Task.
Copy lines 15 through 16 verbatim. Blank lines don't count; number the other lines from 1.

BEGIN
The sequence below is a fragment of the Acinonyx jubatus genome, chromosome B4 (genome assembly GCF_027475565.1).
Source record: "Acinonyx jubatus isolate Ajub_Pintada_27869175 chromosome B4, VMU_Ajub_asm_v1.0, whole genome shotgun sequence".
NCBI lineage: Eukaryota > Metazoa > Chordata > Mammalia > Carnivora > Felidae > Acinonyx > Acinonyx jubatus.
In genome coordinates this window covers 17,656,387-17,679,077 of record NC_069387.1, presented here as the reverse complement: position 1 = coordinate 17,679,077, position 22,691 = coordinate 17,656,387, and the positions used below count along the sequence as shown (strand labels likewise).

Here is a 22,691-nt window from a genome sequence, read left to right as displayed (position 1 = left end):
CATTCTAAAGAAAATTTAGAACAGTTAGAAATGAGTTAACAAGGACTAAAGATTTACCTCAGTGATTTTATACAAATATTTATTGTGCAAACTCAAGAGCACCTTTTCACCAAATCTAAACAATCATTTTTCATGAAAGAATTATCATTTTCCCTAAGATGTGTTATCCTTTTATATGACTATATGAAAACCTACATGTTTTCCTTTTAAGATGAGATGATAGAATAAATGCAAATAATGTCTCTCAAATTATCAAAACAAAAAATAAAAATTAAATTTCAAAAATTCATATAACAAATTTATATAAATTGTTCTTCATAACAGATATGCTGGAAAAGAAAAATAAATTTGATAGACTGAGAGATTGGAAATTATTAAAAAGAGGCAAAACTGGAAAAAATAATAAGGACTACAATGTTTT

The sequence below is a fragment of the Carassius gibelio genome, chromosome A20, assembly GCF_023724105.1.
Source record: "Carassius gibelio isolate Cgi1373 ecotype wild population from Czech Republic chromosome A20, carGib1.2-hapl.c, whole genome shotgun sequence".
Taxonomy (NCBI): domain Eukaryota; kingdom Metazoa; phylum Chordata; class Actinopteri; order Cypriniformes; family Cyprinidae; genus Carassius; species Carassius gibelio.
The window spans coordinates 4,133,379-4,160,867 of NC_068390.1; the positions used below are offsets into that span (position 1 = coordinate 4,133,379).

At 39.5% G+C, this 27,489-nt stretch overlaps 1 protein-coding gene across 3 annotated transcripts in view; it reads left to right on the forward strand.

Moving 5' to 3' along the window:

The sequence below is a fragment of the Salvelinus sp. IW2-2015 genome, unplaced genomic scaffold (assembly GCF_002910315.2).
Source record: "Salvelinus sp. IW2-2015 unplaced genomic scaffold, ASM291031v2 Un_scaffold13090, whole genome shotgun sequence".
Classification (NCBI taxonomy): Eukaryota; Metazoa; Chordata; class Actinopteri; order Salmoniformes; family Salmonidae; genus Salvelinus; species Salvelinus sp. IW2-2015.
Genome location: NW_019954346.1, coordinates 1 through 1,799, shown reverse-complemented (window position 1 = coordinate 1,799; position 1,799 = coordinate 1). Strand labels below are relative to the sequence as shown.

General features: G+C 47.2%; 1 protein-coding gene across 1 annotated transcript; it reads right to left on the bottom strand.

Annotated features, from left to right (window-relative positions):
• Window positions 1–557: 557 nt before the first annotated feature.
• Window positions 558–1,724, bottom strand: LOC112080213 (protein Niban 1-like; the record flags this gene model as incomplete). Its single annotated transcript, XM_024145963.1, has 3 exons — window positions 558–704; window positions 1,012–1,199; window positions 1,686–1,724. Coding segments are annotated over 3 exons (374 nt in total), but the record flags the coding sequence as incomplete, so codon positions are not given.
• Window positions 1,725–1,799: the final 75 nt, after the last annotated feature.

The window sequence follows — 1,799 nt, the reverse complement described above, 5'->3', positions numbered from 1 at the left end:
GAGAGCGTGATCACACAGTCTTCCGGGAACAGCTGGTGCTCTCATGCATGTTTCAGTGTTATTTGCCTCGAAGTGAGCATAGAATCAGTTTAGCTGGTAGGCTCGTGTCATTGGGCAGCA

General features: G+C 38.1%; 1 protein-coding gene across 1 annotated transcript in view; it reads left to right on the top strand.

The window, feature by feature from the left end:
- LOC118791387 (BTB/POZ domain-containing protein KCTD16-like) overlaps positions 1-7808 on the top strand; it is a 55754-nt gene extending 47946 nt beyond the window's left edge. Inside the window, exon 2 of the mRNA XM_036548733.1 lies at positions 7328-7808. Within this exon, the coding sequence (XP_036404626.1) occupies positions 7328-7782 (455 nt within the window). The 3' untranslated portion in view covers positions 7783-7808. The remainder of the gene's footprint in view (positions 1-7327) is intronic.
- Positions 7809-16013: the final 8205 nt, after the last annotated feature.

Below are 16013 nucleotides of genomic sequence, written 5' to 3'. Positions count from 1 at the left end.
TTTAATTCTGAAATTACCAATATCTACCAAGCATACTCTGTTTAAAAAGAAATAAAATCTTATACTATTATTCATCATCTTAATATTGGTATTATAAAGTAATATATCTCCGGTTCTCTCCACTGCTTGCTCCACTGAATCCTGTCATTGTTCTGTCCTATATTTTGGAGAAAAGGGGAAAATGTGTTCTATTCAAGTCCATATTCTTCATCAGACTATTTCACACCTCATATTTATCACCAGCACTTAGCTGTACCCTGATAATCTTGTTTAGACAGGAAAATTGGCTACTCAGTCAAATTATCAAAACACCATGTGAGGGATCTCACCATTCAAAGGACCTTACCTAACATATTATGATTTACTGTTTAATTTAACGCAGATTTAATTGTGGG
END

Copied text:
Classification (NCBI taxonomy): Eukaryota; Metazoa; Chordata; class Actinopteri; order Salmoniformes; family Salmonidae; genus Salvelinus; species Salvelinus sp. IW2-2015.
Genome location: NW_019954346.1, coordinates 1 through 1,799, shown reverse-complemented (window position 1 = coordinate 1,799; position 1,799 = coordinate 1). Strand labels below are relative to the sequence as shown.